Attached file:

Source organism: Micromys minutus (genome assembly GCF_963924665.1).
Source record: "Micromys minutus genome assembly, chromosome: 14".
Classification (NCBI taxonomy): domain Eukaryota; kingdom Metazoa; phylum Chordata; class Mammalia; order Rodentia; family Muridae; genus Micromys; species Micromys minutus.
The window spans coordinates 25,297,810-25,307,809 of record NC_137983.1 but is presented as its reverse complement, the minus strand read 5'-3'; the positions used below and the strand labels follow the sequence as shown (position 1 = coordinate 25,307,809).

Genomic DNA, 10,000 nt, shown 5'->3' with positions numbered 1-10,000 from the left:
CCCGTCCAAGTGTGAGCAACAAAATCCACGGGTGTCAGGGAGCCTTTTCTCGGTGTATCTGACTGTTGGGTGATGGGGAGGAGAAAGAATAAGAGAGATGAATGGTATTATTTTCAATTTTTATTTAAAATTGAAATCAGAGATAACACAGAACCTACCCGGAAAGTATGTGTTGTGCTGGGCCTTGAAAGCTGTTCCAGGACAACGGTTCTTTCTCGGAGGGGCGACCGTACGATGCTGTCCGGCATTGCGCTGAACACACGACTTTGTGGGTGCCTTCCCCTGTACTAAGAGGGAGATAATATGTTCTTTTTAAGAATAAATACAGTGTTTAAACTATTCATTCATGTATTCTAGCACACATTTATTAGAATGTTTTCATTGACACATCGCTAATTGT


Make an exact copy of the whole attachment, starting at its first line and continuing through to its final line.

Source organism: Micromys minutus (genome assembly GCF_963924665.1).
Source record: "Micromys minutus genome assembly, chromosome: 14".
Classification (NCBI taxonomy): domain Eukaryota; kingdom Metazoa; phylum Chordata; class Mammalia; order Rodentia; family Muridae; genus Micromys; species Micromys minutus.
The window spans coordinates 25,297,810-25,307,809 of record NC_137983.1 but is presented as its reverse complement, the minus strand read 5'-3'; the positions used below and the strand labels follow the sequence as shown (position 1 = coordinate 25,307,809).

Genomic DNA, 10,000 nt, shown 5'->3' with positions numbered 1-10,000 from the left:
CCCGTCCAAGTGTGAGCAACAAAATCCACGGGTGTCAGGGAGCCTTTTCTCGGTGTATCTGACTGTTGGGTGATGGGGAGGAGAAAGAATAAGAGAGATGAATGGTATTATTTTCAATTTTTATTTAAAATTGAAATCAGAGATAACACAGAACCTACCCGGAAAGTATGTGTTGTGCTGGGCCTTGAAAGCTGTTCCAGGACAACGGTTCTTTCTCGGAGGGGCGACCGTACGATGCTGTCCGGCATTGCGCTGAACACACGACTTTGTGGGTGCCTTCCCCTGTACTAAGAGGGAGATAATATGTTCTTTTTAAGAATAAATACAGTGTTTAAACTATTCATTCATGTATTCTAGCACACATTTATTAGAATGTTTTCATTGACACATCGCTAATTGT